EGU21-7798, updated on 04 Mar 2021
https://doi.org/10.5194/egusphere-egu21-7798
EGU General Assembly 2021
© Author(s) 2021. This work is distributed under
the Creative Commons Attribution 4.0 License.

Tracing the Origins of the Ice Giants through Noble Gas Isotopic Composition

Kathleen Mandt1, Olivier Mousis2, Jonathan Lunine3, Bernard Marty4, Thomas Smith5, Adrienn Luspay-Kuti1, and Artem Aguichine2
Kathleen Mandt et al.
  • 1JHU Applied Physics Laboratory, Laurel, United States of America (kathleen.mandt@jhuapl.edu)
  • 2Aix Marseille Université, CNRS, CNES, LAM (Laboratoire d'Astrophysique de Marseille), Marseille, France
  • 3Department of Astronomy and Carl Sagan Institute, Cornell University, Ithaca NY 14853, USA
  • 4Centre de Recherches Pétrographiques et Géochimiques, UMR 7358, CNRS & Université de Lorraine, Vandoeuvre-lès-Nancy, France
  • 5Chinese Academy of Sciences, Beijing, China

The current composition of giant planet atmospheres provides information on how such planets formed, and on the origin of the solid building blocks that contributed to their formation. Noble gas abundances and their isotope ratios are among the most valuable pieces of evidence for tracing the origin of the materials from which the giant planets formed. In this review we first outline the current state of knowledge for heavy element abundances in the giant planets and explain what is currently understood about the reservoirs of icy building blocks that could have contributed to the formation of the Ice Giants. We then outline how noble gas isotope ratios have provided details on the original sources of noble gases in various materials throughout the solar system. We follow this with a discussion on how noble gases are trapped in ice and rock that later became the building blocks for the giant planets and how the heavy element abundances could have been locally enriched in the protosolar nebula. We then provide a review of the current state of knowledge of noble gas abundances and isotope ratios in various solar system reservoirs, and discuss measurements needed to understand the origin of the ice giants. Finally, we outline how formation and interior evolution will influence the noble gas abundances and isotope ratios observed in the ice giants today. Measurements that a future atmospheric probe will need to make include (1) the 3He/4He isotope ratio to help constrain the protosolar D/H and 3He/4He; (2) the 20Ne/22Ne and 21Ne/22Ne to separate primordial noble gas reservoirs similar to the approach used in studying meteorites; (3) the Kr/Ar and Xe/Ar to determine if the building blocks were Jupiter-like or similar to 67P/C-G and Chondrites; (4) the krypton isotope ratios for the first giant planet observations of these isotopes; and (5) the xenon isotopes for comparison with the wide range of values represented by solar system reservoirs.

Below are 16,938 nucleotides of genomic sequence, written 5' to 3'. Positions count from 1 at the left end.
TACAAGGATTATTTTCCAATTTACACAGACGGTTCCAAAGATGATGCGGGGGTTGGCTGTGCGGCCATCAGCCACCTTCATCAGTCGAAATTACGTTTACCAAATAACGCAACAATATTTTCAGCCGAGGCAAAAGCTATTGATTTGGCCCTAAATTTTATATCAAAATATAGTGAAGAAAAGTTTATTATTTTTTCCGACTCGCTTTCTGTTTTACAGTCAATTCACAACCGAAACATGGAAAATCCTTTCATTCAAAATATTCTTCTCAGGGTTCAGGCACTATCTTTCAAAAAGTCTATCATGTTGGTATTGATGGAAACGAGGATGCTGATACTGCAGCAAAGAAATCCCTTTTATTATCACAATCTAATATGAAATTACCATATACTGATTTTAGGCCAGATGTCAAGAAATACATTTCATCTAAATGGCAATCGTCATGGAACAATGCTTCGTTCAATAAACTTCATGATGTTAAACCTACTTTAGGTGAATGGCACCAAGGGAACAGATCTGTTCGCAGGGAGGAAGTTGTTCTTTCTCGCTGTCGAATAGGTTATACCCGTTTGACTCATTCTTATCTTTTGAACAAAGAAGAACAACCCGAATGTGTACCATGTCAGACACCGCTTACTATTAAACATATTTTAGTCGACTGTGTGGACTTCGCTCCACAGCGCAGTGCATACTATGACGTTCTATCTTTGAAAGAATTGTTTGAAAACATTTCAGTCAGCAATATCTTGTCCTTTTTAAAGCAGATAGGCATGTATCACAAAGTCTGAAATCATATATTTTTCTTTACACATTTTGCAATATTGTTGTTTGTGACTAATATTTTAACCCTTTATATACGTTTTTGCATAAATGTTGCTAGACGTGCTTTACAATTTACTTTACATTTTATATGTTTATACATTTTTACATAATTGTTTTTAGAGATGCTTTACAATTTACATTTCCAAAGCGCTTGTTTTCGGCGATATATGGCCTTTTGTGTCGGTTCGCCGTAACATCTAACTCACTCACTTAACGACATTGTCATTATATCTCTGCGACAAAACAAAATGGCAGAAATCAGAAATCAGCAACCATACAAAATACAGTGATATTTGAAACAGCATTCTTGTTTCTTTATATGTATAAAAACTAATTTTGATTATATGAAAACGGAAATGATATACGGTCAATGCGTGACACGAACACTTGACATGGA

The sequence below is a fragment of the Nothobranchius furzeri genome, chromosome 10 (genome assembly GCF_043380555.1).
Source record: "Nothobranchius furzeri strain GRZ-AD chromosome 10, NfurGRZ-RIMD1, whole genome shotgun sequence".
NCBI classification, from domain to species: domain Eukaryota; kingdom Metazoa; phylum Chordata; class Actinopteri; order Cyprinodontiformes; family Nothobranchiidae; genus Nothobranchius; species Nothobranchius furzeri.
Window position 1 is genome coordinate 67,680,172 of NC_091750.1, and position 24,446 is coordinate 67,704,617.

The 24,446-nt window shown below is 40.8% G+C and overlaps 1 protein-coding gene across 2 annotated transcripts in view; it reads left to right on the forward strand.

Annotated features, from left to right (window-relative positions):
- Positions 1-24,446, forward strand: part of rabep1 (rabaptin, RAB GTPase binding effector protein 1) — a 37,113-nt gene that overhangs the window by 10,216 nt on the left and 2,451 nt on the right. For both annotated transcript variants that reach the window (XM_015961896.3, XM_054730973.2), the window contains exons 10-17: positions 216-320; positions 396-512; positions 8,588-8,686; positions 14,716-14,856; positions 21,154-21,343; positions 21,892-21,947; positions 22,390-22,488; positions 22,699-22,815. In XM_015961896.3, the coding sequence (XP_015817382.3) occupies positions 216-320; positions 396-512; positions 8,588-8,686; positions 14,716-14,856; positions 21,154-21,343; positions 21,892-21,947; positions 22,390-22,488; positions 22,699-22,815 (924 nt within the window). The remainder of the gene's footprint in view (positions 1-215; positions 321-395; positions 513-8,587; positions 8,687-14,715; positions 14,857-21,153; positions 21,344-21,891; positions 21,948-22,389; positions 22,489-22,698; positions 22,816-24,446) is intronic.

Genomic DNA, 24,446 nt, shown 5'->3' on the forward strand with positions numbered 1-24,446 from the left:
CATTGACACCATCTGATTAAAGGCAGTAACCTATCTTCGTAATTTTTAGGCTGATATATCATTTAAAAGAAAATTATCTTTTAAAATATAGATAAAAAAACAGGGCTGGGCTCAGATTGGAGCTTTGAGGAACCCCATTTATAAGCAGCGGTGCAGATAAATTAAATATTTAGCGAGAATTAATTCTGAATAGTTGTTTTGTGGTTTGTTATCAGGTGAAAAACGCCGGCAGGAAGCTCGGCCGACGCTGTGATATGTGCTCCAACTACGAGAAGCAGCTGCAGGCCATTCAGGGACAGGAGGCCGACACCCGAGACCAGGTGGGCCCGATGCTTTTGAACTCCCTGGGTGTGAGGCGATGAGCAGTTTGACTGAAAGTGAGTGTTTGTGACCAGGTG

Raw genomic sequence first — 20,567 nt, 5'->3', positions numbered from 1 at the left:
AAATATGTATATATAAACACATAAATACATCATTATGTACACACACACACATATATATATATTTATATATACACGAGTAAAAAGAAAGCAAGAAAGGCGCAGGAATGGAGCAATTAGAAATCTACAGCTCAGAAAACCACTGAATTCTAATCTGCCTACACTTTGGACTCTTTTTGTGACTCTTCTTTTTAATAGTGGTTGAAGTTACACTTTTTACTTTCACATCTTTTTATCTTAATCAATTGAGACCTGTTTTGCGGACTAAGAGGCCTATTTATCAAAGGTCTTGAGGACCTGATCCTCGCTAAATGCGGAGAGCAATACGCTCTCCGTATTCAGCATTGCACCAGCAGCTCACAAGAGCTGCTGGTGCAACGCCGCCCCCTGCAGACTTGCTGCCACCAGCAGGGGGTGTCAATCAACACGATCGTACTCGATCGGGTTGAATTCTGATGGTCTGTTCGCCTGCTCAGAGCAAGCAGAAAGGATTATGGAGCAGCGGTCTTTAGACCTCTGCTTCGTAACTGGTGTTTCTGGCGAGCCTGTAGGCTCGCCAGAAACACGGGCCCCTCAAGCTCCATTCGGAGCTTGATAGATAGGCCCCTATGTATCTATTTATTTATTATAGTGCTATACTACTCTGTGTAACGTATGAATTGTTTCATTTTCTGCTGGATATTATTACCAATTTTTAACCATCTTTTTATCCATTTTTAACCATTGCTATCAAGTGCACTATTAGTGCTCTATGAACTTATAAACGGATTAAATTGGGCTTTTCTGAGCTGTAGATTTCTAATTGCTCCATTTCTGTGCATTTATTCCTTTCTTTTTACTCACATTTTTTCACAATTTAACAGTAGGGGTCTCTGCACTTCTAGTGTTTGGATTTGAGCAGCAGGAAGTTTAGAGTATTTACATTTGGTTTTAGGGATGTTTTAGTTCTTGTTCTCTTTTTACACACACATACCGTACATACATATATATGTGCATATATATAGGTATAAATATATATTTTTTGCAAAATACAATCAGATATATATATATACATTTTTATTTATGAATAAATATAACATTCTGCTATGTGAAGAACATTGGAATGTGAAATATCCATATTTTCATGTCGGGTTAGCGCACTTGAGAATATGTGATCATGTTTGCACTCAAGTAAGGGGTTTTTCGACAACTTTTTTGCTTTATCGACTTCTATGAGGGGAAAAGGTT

Mandt, K. E., Mousis, O., Lunine, J., Marty, B., Smith, T., Luspay-Kuti, A., & Aguichine, A. (2020). Tracing the origins of the ice giants through noble gas isotopic composition. Space Science Reviews, 216(5), 1-37.

How to cite: Mandt, K., Mousis, O., Lunine, J., Marty, B., Smith, T., Luspay-Kuti, A., and Aguichine, A.: Tracing the Origins of the Ice Giants through Noble Gas Isotopic Composition, EGU General Assembly 2021, online, 19–30 Apr 2021, EGU21-7798, https://doi.org/10.5194/egusphere-egu21-7798, 2021.

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